Not in a ‘there’s glimmers of hope’ way. Not even in a ‘it’s so bad it’s good’ way. Just completely, unequivocally, bad. Nothing made sense. There were gaping holes and a sickeningly predictable love triangle. The part that had seemed award-winningly original to me was so preposterous that I didn’t want to write it, let alone read it. I had nothing.
Initially, I felt crushed. The enthusiasm behind my writer mantra was loosing steam fast. I buried the notebook in an unused desk drawer and moved on with my life, writing newsletter articles and editing text and all but forgetting about my moment of inspiration.
Then it happened again.
A dream, one I can no longer remember, lingered in my head one morning. I let it bounce around there, trying and failing not to think about it, and forgot to shave one of my legs in the shower for being so distracted. But I fought the urge to write anything down. Even if this were a halfway decent idea, it would look stupid and small on paper to my unenthusiastic mind.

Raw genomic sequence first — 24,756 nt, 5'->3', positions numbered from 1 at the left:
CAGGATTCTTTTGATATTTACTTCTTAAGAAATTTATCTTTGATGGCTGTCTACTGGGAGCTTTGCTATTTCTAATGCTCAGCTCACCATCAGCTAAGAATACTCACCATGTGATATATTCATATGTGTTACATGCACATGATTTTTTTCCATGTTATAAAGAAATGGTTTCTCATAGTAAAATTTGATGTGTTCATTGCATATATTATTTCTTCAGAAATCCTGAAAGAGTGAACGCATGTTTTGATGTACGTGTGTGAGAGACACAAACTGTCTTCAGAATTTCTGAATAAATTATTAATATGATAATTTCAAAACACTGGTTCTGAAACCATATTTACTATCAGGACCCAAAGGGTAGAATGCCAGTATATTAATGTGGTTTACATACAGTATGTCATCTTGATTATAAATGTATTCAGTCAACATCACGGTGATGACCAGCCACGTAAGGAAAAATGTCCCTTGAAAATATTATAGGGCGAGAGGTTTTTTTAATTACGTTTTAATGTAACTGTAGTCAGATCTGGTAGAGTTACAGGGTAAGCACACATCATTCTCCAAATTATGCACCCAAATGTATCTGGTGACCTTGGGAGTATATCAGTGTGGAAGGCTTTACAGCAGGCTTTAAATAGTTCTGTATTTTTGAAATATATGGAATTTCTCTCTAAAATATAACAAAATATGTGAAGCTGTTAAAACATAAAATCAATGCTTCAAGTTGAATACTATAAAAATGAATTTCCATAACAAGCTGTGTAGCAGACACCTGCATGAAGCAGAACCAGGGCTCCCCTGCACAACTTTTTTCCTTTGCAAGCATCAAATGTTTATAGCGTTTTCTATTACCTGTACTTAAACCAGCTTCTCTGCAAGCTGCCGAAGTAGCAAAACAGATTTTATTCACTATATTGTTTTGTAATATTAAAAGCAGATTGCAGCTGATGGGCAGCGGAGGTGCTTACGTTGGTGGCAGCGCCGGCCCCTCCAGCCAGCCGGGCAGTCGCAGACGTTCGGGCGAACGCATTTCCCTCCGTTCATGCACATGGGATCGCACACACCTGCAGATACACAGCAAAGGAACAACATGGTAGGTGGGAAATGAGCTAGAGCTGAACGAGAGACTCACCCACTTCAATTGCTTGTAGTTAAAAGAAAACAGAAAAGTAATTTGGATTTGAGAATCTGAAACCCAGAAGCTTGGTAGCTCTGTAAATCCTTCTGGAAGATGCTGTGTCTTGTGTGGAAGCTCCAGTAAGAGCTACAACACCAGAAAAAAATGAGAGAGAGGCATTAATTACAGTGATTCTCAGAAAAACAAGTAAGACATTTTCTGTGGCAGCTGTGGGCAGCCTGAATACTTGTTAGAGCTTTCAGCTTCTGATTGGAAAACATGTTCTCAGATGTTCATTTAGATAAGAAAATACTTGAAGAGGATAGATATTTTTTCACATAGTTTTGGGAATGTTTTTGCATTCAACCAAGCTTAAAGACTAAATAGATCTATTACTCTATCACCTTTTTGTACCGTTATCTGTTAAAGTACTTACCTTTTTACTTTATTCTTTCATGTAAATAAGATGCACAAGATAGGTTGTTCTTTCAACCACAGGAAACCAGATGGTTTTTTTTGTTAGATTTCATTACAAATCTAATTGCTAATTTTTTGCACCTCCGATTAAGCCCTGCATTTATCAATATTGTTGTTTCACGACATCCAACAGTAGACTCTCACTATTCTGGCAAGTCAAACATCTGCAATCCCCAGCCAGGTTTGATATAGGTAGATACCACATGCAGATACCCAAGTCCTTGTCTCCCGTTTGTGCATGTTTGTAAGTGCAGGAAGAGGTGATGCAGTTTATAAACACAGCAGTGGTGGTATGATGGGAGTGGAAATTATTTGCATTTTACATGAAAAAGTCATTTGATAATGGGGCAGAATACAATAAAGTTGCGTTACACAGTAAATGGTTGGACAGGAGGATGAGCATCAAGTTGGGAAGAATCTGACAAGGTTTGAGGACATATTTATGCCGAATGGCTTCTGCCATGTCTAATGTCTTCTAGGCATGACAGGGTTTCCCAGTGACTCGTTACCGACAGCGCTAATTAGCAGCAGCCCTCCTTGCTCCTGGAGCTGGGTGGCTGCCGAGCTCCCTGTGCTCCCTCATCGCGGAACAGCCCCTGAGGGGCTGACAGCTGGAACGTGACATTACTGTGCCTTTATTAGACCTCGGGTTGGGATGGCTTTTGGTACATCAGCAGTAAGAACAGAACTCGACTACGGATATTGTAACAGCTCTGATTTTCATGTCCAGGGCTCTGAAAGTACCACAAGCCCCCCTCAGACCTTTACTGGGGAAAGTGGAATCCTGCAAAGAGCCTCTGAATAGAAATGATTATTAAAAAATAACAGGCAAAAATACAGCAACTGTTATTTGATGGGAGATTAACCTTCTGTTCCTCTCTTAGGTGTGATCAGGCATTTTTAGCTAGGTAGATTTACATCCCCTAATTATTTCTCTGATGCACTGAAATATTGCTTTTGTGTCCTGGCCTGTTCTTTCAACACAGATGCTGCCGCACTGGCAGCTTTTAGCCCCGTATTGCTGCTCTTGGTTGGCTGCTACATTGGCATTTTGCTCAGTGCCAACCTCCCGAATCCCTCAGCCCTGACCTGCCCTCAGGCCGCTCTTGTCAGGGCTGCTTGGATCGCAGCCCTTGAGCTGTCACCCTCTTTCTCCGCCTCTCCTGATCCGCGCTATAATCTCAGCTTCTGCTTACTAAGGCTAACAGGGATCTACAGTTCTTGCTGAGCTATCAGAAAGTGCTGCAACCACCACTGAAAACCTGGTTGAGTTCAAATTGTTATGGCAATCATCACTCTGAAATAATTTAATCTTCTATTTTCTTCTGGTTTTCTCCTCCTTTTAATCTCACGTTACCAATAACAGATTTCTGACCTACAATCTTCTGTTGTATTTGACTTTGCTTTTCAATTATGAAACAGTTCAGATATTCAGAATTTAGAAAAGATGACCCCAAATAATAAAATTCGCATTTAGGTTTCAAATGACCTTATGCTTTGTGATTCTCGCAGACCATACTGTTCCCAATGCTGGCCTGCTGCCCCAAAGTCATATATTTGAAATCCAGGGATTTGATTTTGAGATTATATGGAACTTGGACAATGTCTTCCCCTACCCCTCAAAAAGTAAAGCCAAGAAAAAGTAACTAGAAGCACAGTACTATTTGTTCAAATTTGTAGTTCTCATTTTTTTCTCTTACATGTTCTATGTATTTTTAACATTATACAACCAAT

I let it fester, allowing it to surface during long road trips and sleepless nights and while washing my hair. But I still refused to write. I told myself that anything worth writing, I would remember. It was my own internal editing system. The lack of permanence meant that a small spark was growing inside me again, one that said maybe, just maybe, this really could be something.
Somewhere in the middle of this process, I stumbled across NaNoWriMo. I’d heard of it before, but never really given it much thought. Two months shy of November, I found myself perusing the site, reading through old forums and user profiles and list of WriMos who’d had their novels published. Names like Sara Gruen, Erin Morgenstern, and Lani Diane Rich jumped off the page. These people had all started with an idea and a drive, and ended with publishing contracts and their names on best seller lists.
I continued to daydream, twisting and shaping the plot of my unwritten story, which had admittedly changed a lot since its inception. Which was a good thing, I told myself, and my road trip reveries were now interrupted with visions of being interviewed by Ellen DeGeneres and praised for my brilliant plotting and quick wit. We would banter easily about my bizarre writing process and she would announce that the audience members were all going home with a copy of my novel. They would cheer like she’d taped the keys to a Mercedes between the pages.